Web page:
When I saw Enphase allows API connection to the data generated by the solar panels, I had to do something with it. This guide will describe how I setup and collect data to display on the Solar Data page.
Because I have a limit on Enphase’s API calls, I collect the data from my solar panels through the API two times a day via a scheduled Lambda function which stores it in a DynamoDB database. Then the Web page gathers and displays the data from DynamoDB through an API Gateway connected to a Lambda function. The API Gateway is called from AngularJS to display the charts.
Tools used in this project
- AWS - Lambda, DynamoDB, CloudWatch, API Gateway, IAM
- Enphase Developer API
- Python 2.7
- AWS CLI, AWS SDK for Python & Boto3
- AngularJS and Angular-Chart
- Code from GitHub: https://github.com/smyleeface/smylee_solar_data
Setup DynamoDB Schema with Python and Boto3
- Determined and scripted the table creation and schema for the DynamoDB. (This could’ve been done using a local DynamoDB, which I’ve done before, but I was too lazy to setup.)
Getting the Solar Panel Data From Enphase
- Create an account on http://developer.enphase.com.
- Choose a plan (Watt is the free use with some catches)
- Create a new application.
- Open the new application and copy the copy API Key for later use.
- Copy the Authorization URL into your browser and allow access.
- After allowing access, copy user id key it displays on the screen for later use.
- If you have an enlighten profile, you will see that application in the list of authorized apps.
- Get the data from the Enphase API using the code on GitHub: https://github.com/smyleeface/smylee_solar_data/blob/master/dynamo_create_and_put.py. To the code, add the API key and user id copied earlier in the URL. You will also need the system ID which is found in your enlighten profile, in the Enphase App, or on the Enphase device box.
- Store data into DynamoDB
Add a Lambda Function to Store Data
- Once the data was being stored correctly, copied the python script to the Lambda function.
- I created a new IAM role that allows connection to DynamoDB. The default lambda_dynamo role that AWS will allow CRUD of items in a DynamoDB table, but the script requires describing and creating table also. Modify the lambda_dynamo role to include the DynamoDB policy of “CreateTable” and “DescribeTable”.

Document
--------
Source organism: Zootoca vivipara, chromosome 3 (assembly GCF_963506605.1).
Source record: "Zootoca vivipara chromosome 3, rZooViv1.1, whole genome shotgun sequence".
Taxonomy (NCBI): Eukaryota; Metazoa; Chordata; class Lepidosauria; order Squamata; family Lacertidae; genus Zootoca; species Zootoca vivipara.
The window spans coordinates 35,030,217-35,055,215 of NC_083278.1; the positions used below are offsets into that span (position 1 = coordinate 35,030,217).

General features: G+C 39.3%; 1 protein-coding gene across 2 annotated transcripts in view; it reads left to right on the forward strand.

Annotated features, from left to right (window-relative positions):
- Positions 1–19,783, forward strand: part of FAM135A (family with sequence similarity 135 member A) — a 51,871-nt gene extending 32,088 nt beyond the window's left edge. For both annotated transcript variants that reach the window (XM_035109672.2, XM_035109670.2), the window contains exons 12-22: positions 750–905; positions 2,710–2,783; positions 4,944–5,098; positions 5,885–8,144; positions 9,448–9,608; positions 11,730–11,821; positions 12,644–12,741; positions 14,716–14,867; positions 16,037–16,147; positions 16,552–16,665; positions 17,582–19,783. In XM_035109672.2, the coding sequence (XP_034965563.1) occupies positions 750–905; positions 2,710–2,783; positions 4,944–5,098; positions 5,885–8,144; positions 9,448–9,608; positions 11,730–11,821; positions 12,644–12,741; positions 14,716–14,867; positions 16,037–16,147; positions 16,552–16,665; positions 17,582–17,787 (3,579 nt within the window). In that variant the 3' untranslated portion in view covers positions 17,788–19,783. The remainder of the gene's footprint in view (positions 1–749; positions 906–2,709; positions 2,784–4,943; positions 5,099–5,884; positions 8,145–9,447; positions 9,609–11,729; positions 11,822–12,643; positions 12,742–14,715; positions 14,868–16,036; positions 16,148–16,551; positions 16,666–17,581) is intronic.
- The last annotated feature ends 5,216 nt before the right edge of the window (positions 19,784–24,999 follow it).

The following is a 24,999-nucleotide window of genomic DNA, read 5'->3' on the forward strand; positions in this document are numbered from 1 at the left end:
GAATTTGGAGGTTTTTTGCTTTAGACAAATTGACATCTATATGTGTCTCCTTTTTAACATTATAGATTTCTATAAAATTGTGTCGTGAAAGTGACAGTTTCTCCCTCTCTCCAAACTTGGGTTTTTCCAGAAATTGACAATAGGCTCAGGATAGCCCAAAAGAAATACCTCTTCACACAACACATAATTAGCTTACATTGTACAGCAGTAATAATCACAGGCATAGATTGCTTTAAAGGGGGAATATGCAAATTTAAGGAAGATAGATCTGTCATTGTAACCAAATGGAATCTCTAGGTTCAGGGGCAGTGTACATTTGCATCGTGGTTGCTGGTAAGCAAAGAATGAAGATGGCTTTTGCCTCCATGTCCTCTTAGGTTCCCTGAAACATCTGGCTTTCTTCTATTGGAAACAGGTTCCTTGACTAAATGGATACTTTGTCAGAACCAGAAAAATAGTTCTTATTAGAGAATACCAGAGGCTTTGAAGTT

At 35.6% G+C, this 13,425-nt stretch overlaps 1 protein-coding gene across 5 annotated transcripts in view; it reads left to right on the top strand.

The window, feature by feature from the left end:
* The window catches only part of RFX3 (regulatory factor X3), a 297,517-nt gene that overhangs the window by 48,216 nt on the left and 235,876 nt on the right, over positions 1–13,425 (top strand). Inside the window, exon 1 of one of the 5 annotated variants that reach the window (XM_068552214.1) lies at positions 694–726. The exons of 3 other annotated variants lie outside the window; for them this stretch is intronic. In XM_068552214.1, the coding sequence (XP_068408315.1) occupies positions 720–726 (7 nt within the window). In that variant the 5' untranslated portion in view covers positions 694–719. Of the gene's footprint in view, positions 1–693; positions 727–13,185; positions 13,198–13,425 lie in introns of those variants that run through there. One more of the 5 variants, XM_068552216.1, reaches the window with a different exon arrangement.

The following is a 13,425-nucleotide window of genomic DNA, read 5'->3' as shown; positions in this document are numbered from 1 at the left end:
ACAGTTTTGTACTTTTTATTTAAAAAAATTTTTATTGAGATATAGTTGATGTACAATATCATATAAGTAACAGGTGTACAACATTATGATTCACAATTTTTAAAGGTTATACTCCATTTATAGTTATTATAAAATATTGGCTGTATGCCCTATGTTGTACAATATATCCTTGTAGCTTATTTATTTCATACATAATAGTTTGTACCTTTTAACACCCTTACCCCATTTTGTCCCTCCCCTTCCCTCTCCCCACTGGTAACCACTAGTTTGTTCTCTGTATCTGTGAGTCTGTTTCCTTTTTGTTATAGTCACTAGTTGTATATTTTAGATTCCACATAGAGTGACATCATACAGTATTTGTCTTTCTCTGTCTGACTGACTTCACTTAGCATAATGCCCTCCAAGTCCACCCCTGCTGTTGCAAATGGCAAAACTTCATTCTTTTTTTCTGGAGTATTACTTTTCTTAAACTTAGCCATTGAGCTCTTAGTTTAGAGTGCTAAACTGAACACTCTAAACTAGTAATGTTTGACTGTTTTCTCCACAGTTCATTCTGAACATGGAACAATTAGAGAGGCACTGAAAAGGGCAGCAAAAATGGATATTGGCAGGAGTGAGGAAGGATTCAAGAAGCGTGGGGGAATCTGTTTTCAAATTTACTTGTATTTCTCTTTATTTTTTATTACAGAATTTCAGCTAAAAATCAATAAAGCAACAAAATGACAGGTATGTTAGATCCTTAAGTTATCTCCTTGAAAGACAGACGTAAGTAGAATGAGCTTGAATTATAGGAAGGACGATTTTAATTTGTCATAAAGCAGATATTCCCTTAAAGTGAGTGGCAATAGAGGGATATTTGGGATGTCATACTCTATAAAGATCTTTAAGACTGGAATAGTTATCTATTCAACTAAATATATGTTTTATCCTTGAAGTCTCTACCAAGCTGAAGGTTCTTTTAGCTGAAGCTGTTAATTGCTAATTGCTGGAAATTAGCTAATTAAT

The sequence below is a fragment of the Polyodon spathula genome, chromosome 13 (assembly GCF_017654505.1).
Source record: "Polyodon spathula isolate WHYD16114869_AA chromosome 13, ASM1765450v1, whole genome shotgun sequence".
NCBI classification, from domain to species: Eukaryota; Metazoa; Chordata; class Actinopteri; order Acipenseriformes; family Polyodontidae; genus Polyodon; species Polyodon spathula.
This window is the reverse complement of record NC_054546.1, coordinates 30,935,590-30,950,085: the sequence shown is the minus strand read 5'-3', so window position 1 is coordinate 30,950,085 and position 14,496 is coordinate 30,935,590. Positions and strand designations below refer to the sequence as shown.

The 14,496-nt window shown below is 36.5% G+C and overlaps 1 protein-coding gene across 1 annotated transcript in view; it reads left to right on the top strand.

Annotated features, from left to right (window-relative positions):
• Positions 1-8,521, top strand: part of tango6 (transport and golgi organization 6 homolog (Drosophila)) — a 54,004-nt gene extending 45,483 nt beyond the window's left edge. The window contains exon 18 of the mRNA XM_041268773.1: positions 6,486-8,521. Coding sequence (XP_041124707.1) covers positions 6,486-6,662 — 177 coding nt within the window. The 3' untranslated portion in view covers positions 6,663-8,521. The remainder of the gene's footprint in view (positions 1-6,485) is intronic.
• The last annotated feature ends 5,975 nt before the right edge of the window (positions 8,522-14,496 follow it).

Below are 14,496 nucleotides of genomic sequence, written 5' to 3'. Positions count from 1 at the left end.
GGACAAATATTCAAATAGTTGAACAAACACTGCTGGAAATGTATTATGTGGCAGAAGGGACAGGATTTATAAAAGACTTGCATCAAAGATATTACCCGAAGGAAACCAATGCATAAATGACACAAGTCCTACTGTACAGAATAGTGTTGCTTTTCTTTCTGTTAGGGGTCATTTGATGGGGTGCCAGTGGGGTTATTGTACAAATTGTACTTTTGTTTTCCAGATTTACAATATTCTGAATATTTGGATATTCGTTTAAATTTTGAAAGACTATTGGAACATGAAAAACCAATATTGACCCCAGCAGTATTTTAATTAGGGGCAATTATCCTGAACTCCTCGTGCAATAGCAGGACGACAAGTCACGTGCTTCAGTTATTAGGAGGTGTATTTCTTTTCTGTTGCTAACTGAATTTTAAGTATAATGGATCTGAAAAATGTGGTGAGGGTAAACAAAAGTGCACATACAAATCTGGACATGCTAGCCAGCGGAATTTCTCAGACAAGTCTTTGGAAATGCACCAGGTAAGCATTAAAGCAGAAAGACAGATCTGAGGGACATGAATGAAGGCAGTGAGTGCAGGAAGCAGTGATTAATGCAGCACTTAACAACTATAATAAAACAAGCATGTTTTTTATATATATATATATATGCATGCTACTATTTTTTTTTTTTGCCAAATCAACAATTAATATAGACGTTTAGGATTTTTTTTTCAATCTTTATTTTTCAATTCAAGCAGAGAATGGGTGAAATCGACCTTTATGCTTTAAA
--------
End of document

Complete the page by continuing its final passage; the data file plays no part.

- Once that is saved, add an Event to do a cron run at 11:55AM & 11:55PM PT daily.
Getting the Solar Panel Data from DynamoDB
- Using the code on GitHub: https://github.com/smyleeface/smylee_solar_data/blob/master/dynamo_get_data.py to pull all the data, daily, monthly and current. In order to test in terminal, you will need to have the AWS CLI configured with and access key and secret id of a user who has access to run queries against DynamoDB.
Add a Lambda Function to Get Data
- Once the data was being pulled correctly, copied the python script to the Lambda function.
- Test the Lambda function. The different payloads are commented in the dynamodb_data.py file, just change the date.
Connect API Gateway to Lambda
- Add a new GET Resource to an exiting or new API Gateway. Choose the Lambda function that gets the data from DynamoDB.
- Under “method request”, add two querystrings: filter & getType
Under “integration request” > body mapping templates, choose “When there are no templates defined” and add template code for application/json.
Test the API Gateway. The different payloads are commented in the dynamodb_data.py file, just change the date.
Deploy API. Get the URL for use in the later in AngularJS.
Call API Gateway with AngularJS
- Downloaded AngularJS, Angular-Chart, and Chart.js. Use the URL from the API Gateway to get the data from DynamoDB to the Angular-Charts. You can find the code on GitHub: https://github.com/smyleeface/smylee_solar_data , solar.html & solar_angular.js
- After some tinkering, finally got the charts to display. More bars will be added on the fly as more data is added to the database. See the updated solar data page.
- Originally was going to write a shell script to create the DynamoDB, but python is so much easier to write. Going down that path, I did find and used this really cool AWS CLI auto complete tool called aws-shell: https://github.com/awslabs/aws-shell.
- You cannot filter (e.g. begins_with) a DynamoDB HASH, only eq.
- Timezone! Everything on AWS uses UTC so you must specify a timezone.
- Event schedules in CloudWatch has a specific way of writing cron.
AWS Costs for creating this project
- AWS provides a lot of services for free for the first 12 months of sign up and beyond. More information can be found on AWS pricing pages.
- Cost should be less than $1.00 to create and use this project.
- Lambda pricing cost - Doesn’t start to charge until you’ve made 1 million requests and gone over 400,000 GB-Seconds (each billed separately.)
- API Gateway pricing cost - Different for some regions, but all regions are billed per million calls received, plus the cost of data transfer out, in gigabytes. Plus you only pay for what you use.
- CloudWatch Event Rule pricing cost - $1.00 per million custom events generated
- DynamoDB pricing - DynamoDB is estimating my database at $0.59 / month and 25 units of read capacity for a month per the free tier. Pricing on their page states, write throughput: $0.0065 per hour for every 10 units of write capacity (in this project 1 unit of Write Capacity 2x a day); read throughput: $0.0065 per hour for every 50 units of read capacity (3 units of read capacity per Web page view.)